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Immunological effects of egg proteins on egg-processing workers.
Massoudi-M; Biagini-R; Bernstein-D; Pinkerton-L; Hull-D; Ruder-A; Brown-M; Boeniger-M; Ward-E
Am J Epidemiol 1996 Jun; 143(11)(Suppl):S18
Both ingested and inhaled egg proteins are potent allergens and workers exposed to airborne egg proteins are at risk for developing occupational asthma. To investigate respiratory complaints among egg-processing workers, we conducted a cross-sectional study examining the role of immunological effects of egg proteins. Referents were selected from a local box springs factory. We evaluated a battery of immunological blood tests, nasal washing(s) for histamine levels and eosinophils, serial peak flow measurements, and skin prick testing results for allergic responses to egg proteins and aeroallergens. Medical and work histories were obtained using standardized questionnaires. Seventy-five workers (42 exposed and 33 referent) participated in the study. The rate of atopy (positive for 2 aeroallergens) to common aeroallergens (24%) did not vary significantly by exposure status. Thirty-six percent of egg-exposed workers were skin prick positive to at least one egg component compared to none in the unexposed workers (p=.OOI). There were no differences in the number of T-, B-, or natural killer cells, or in total IgE levels between the egg-exposed and unexposed groups. However, exposed workers allergic to eggs had significantly higher IgE levels compared to exposed workers not allergic to eggs(p=.OOO3)or to unexposed workers(p=.O2). Exposed workers with both egg allergy and occupational asthma(n=5)had significantly higher IgE levels compared to exposed non-asthmatic(n=37)(p=.OO3)and unexposed workers(n=33) (p=.OI). These results found a high prevalence of sensitization to egg proteins among egg-processing workers. One third of sensitized workers had occupational asthma: Similar problems have been documented in other egg-processing plants. These findings suggest that airborne exposures in some egg-processing facilities should be better controlled.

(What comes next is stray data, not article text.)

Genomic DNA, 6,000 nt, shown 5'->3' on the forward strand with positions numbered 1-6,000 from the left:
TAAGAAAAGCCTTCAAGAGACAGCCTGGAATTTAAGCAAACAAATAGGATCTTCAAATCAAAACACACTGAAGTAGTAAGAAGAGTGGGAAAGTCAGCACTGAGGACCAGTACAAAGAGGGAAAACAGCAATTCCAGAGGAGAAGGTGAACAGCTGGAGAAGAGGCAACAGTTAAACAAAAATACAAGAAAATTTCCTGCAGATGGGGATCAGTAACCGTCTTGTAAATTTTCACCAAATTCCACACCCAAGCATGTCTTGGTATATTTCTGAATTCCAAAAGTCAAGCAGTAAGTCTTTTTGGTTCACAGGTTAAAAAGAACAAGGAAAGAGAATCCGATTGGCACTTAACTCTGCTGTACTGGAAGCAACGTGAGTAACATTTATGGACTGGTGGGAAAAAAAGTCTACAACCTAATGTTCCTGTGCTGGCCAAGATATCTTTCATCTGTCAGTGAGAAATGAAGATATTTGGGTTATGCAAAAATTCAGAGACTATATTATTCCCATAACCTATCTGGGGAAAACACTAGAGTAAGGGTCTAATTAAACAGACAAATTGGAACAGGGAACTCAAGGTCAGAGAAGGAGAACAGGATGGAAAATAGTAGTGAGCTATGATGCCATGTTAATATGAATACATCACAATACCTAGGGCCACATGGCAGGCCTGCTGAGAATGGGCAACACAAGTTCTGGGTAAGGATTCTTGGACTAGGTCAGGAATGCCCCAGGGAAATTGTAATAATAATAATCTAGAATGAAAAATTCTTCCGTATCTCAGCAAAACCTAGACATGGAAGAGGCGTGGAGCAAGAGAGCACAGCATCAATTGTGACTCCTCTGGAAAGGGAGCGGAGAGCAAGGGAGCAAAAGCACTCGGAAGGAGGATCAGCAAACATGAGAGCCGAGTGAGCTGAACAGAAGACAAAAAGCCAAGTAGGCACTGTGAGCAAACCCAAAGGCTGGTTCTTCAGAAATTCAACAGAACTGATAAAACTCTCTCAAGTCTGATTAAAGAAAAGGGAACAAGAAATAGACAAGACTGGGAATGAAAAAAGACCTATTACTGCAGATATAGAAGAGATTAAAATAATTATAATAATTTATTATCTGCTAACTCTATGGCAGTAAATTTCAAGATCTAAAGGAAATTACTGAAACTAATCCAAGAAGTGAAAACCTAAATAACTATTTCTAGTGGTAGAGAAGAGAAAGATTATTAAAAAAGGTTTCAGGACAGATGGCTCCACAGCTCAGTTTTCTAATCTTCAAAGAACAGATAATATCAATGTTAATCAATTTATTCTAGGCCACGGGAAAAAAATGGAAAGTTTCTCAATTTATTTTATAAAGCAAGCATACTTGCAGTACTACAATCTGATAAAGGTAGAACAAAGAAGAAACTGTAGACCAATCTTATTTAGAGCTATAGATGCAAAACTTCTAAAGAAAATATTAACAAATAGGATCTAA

Immune-reaction; Immune-system; Immunological-tests; Immunology; Epidemiology; Agricultural-processes; Agricultural-products; Agriculture; Work-environment; Worker-health; Workplace-studies; Air-contamination; Airborne-particles; Airborne-dusts; Immune-system-disorders; Immunologic-disorders; Immunological-tests; Blood-tests; Questionnaires
M Massoudi, National Institute for Occupational Safety and Health, Centers for Disease Control and Prevention, Division of Surveillance, Hazard Evaluations, and Field Studies, 4676 Columbia Parkway, Cincinnati, OH 45226
Issue of Publication
American Journal of Epidemiology
Page last reviewed: September 2, 2020
Content source: National Institute for Occupational Safety and Health Education and Information Division